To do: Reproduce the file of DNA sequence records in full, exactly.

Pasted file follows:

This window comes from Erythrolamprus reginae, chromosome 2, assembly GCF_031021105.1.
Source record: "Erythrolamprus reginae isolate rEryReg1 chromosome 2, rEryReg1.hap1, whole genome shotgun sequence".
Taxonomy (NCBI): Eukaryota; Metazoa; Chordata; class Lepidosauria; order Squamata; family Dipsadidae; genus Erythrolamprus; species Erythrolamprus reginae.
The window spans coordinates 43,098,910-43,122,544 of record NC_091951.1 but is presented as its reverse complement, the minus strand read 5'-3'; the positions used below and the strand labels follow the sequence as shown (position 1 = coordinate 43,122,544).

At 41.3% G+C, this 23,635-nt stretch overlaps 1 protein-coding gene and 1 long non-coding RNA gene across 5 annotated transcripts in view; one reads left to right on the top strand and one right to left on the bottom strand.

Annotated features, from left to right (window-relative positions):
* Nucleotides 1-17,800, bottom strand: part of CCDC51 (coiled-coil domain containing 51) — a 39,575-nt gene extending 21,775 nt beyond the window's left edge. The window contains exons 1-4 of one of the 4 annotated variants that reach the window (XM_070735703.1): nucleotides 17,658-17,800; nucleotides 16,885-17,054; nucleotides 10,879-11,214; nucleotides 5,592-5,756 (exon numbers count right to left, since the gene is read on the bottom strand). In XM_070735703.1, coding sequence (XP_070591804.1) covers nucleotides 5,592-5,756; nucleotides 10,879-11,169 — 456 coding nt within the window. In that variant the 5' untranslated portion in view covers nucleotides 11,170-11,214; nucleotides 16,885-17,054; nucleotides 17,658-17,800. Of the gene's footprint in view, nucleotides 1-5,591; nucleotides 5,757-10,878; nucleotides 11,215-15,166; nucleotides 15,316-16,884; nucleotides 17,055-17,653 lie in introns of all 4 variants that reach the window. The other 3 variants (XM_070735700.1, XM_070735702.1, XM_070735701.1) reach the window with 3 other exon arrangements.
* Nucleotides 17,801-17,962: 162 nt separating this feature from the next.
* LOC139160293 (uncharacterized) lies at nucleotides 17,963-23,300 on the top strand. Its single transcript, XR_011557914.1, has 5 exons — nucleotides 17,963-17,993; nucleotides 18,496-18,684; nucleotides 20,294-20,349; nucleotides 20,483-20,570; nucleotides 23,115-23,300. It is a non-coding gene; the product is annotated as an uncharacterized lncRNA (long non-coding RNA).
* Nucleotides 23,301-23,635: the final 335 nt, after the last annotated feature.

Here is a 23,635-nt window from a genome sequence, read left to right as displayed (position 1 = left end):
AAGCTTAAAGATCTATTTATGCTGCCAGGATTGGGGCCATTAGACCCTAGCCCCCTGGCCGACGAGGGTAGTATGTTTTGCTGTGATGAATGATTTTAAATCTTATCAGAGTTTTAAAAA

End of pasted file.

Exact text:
This window comes from Erythrolamprus reginae, chromosome 2, assembly GCF_031021105.1.
Source record: "Erythrolamprus reginae isolate rEryReg1 chromosome 2, rEryReg1.hap1, whole genome shotgun sequence".
Taxonomy (NCBI): Eukaryota; Metazoa; Chordata; class Lepidosauria; order Squamata; family Dipsadidae; genus Erythrolamprus; species Erythrolamprus reginae.
The window spans coordinates 43,098,910-43,122,544 of record NC_091951.1 but is presented as its reverse complement, the minus strand read 5'-3'; the positions used below and the strand labels follow the sequence as shown (position 1 = coordinate 43,122,544).

At 41.3% G+C, this 23,635-nt stretch overlaps 1 protein-coding gene and 1 long non-coding RNA gene across 5 annotated transcripts in view; one reads left to right on the top strand and one right to left on the bottom strand.

Annotated features, from left to right (window-relative positions):
* Nucleotides 1-17,800, bottom strand: part of CCDC51 (coiled-coil domain containing 51) — a 39,575-nt gene extending 21,775 nt beyond the window's left edge. The window contains exons 1-4 of one of the 4 annotated variants that reach the window (XM_070735703.1): nucleotides 17,658-17,800; nucleotides 16,885-17,054; nucleotides 10,879-11,214; nucleotides 5,592-5,756 (exon numbers count right to left, since the gene is read on the bottom strand). In XM_070735703.1, coding sequence (XP_070591804.1) covers nucleotides 5,592-5,756; nucleotides 10,879-11,169 — 456 coding nt within the window. In that variant the 5' untranslated portion in view covers nucleotides 11,170-11,214; nucleotides 16,885-17,054; nucleotides 17,658-17,800. Of the gene's footprint in view, nucleotides 1-5,591; nucleotides 5,757-10,878; nucleotides 11,215-15,166; nucleotides 15,316-16,884; nucleotides 17,055-17,653 lie in introns of all 4 variants that reach the window. The other 3 variants (XM_070735700.1, XM_070735702.1, XM_070735701.1) reach the window with 3 other exon arrangements.
* Nucleotides 17,801-17,962: 162 nt separating this feature from the next.
* LOC139160293 (uncharacterized) lies at nucleotides 17,963-23,300 on the top strand. Its single transcript, XR_011557914.1, has 5 exons — nucleotides 17,963-17,993; nucleotides 18,496-18,684; nucleotides 20,294-20,349; nucleotides 20,483-20,570; nucleotides 23,115-23,300. It is a non-coding gene; the product is annotated as an uncharacterized lncRNA (long non-coding RNA).
* Nucleotides 23,301-23,635: the final 335 nt, after the last annotated feature.

Here is a 23,635-nt window from a genome sequence, read left to right as displayed (position 1 = left end):
AAGCTTAAAGATCTATTTATGCTGCCAGGATTGGGGCCATTAGACCCTAGCCCCCTGGCCGACGAGGGTAGTATGTTTTGCTGTGATGAATGATTTTAAATCTTATCAGAGTTTTAAAAA